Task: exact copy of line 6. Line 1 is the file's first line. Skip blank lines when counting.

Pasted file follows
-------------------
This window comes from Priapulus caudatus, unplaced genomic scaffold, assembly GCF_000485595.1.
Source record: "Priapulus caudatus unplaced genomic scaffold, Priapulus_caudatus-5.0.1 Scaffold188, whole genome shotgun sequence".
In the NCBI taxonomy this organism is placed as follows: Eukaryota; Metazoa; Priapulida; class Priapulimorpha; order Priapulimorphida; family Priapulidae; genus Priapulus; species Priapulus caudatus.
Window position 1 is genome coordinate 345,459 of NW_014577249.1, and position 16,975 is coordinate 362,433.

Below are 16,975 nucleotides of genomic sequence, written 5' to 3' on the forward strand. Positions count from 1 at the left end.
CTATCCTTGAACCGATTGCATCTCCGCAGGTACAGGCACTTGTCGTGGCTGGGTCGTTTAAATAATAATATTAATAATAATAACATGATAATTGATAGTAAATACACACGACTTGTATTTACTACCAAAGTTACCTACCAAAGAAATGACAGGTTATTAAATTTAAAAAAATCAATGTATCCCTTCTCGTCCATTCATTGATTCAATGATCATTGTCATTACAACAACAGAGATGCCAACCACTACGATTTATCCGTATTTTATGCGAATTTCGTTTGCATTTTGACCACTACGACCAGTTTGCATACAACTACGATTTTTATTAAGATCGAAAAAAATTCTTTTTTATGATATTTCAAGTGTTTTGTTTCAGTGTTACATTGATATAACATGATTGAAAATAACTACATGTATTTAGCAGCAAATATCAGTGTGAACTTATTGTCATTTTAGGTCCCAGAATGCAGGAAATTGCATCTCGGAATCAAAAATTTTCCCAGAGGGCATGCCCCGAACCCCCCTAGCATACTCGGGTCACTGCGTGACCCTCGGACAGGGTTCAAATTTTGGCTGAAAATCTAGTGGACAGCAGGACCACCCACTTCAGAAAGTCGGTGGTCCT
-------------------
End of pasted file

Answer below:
CTATCCTTGAACCGATTGCATCTCCGCAGGTACAGGCACTTGTCGTGGCTGGGTCGTTTAAATAATAATATTAATAATAATAACATGATAATTGATAGTAAATACACACGACTTGTATTTACTACCAAAGTTACCTACCAAAGAAATGACAGGTTATTAAATTTAAAAAAATCAATGTATCCCTTCTCGTCCATTCATTGATTCAATGATCATTGTCATTACAACAACAGAGATGCCAACCACTACGATTTATCCGTATTTTATGCGAATTTCGTTTGCATTTTGACCACTACGACCAGTTTGCATACAACTACGATTTTTATTAAGATCGAAAAAAATTCTTTTTTATGATATTTCAAGTGTTTTGTTTCAGTGTTACATTGATATAACATGATTGAAAATAACTACATGTATTTAGCAGCAAATATCAGTGTGAACTTATTGTCATTTTAGGTCCCAGAATGCAGGAAATTGCATCTCGGAATCAAAAATTTTCCCAGAGGGCATGCCCCGAACCCCCCTAGCATACTCGGGTCACTGCGTGACCCTCGGACAGGGTTCAAATTTTGGCTGAAAATCTAGTGGACAGCAGGACCACCCACTTCAGAAAGTCGGTGGTCCT